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How to ‘Own’ Any Show That Counts

Recently, a program director I know was on the back nine of a local golf course when a stranger stopped him. The guy had noticed the PD's station staff shirt.

Recently, a program director I know was on the back nine of a local golf course when a stranger stopped him. The guy had noticed the PD’s station staff shirt.

“I really loved your concert last night,” the stranger said.

Ah, grasshopper sees

The PD said, “Thanks very much,” and smiled, but it took him a moment to realize exactly why he’d been approached, as he’d completely forgotten what shirt he was wearing.

Although the station certainly was involved with the concert, it had not funded the show, nor had it branded the show with the station’s call letters.

Bingo – when listeners believe that their favorite radio station presented a show they saw, you’ve hit a home run.

Let’s talk about how to make this happen.

The first step to obtain the image for a concert appropriate to your format is to take ownership on-air. This begins with the pre-sale information for the fans, which is followed with call-ins and appearances during the ticket sales.

It continues with an immediate – and hopefully creative – contest for tickets. Your listeners then hear calls from concertgoers waiting to get into the show, then a live broadcast or cut-ins from DJs if possible.

Don’t stop there

Afterward, you’ll do a playback of the show’s best songs as everyone is driving home and finally, an on-air wrap-up for a few days that will remind the audience of how much fun we all had.

It’s really great if you can give away an autographed item you received at the show to a lucky listener or auction that item off for a charity.

The second step involves marketing off the air: Take ownership of the concert on your Web site. To do this, create great graphics of the artist(s) and stream interviews either with the artist(s) or fans.

Among other markets where the artist is playing, print your sister stations’ reviews or link to newspapers in those cities that have reviews.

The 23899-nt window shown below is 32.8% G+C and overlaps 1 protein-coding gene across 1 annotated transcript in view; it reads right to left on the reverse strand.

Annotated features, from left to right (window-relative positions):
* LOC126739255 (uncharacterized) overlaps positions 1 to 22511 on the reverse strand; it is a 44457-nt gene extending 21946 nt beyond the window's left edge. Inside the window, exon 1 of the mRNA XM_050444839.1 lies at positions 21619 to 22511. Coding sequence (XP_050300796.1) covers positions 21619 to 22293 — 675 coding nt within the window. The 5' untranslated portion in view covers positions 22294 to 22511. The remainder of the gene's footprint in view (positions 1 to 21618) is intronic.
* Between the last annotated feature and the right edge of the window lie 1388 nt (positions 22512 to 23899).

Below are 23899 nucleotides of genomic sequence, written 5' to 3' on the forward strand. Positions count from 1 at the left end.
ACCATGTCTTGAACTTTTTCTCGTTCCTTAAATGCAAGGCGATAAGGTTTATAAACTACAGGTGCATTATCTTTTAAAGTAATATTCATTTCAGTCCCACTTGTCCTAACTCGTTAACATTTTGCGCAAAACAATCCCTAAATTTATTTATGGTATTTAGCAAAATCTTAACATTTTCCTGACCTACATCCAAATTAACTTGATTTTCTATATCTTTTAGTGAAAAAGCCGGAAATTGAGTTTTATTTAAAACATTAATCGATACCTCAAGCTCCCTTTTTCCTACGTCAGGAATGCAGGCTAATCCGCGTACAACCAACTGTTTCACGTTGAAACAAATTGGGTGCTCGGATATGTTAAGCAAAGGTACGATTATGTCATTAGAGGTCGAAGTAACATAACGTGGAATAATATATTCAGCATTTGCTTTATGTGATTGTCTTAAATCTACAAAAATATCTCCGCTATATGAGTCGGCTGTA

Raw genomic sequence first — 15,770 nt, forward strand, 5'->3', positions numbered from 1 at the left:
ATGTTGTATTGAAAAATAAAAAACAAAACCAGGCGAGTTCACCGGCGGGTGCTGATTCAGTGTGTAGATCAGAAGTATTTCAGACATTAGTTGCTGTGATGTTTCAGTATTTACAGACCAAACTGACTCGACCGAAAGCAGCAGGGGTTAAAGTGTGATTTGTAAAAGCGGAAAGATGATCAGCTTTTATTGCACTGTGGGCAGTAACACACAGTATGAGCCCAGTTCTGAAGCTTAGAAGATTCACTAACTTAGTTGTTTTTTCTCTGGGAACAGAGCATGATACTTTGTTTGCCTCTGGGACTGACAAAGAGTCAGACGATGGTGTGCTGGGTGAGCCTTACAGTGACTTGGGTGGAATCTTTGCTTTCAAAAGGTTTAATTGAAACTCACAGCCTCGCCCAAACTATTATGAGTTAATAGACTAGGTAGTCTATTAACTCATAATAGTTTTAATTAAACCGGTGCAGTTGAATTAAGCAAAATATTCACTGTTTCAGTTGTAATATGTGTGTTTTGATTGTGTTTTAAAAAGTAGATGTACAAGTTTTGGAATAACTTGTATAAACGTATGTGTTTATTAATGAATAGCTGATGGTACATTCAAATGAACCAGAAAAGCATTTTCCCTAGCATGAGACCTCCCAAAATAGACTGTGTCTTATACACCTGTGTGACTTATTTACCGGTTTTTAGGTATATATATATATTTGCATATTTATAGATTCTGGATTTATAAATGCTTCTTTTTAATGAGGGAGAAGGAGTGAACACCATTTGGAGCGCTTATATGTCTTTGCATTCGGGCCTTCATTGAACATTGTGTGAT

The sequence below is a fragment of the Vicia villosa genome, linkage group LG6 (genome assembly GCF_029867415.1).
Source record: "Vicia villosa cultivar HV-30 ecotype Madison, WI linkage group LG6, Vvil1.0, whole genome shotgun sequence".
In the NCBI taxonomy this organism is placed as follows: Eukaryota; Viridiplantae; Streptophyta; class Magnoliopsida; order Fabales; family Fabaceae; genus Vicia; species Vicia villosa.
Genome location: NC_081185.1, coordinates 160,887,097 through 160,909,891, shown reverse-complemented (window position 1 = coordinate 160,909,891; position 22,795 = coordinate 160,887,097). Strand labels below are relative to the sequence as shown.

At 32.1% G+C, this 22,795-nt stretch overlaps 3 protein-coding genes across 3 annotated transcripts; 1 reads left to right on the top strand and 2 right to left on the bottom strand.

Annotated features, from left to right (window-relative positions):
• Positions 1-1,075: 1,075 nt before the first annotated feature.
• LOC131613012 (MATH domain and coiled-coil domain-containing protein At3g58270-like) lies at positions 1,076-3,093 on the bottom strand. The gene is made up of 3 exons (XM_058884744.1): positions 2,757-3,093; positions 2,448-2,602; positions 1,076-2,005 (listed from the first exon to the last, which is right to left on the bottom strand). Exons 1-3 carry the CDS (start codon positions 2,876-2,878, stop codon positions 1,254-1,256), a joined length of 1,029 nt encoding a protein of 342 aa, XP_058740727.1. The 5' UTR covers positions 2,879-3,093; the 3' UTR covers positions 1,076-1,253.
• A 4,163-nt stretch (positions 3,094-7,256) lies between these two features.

Offer a coupon that your listeners can bring to the show, which will get them something free (“Be among the first 500 at Ozfest to bring this coupon to the WXXX booth and we’ll give you a commemorative bumper sticker.”)

Take ownership of the concert in your e-mail blasts. If you can arrange an e-mail/Internet presale before the general public buys tickets, you’ll score major points with your listeners.

Paper is cheap

Be sure to link all info back to a special section on your Web site. Flyers are cheap. Print ’em so that four come off one sheet of paper.

Marry your call letters to the show and pass out these handbills wherever your station appears.

The third step takes you on-site. Sure, you’ll put up as much banner on a roll as you’re permitted. Your jocks will host the show if the record label lets you do it.

And you’ll create a special CD to be played over the public address system. But if you’re like most stations, the concert promoter keeps both you and your competitor on equal ground and may not even allow you near the arena.

What do you do? Most arenas have one or two main arteries leading up to them. Rent a big cherry picker and hang your largest banners.

“Way high” also is a cool place to stage a broadcast. If possible, light it from the ground with a spotlight so that you can use it before and after the show.


A battery-operated public address system is a must; your favorite broadcast equipment dealer can help you find one. If you don’t own one, rent one.

And, if it doesn’t get you in too much trouble, consider having a few dozen interns hit the parking lot – when the show is well underway – with windshield flyers promoting some cool thing about the show that’ll be happening on air the next day with some sort of real listener benefit.

Is this level of activity wise for every show? This depends on the importance of concerts for your audience and on the stature of the artists.

If you don’t know these things via your own research, conduct a bunch of listener panels (focus groups) to find out.

After you’ve followed the steps a few times, show ownership becomes second nature. That’s the point at which you’ll want to begin the step that never ends: adding new twists to old tricks to excite your audience.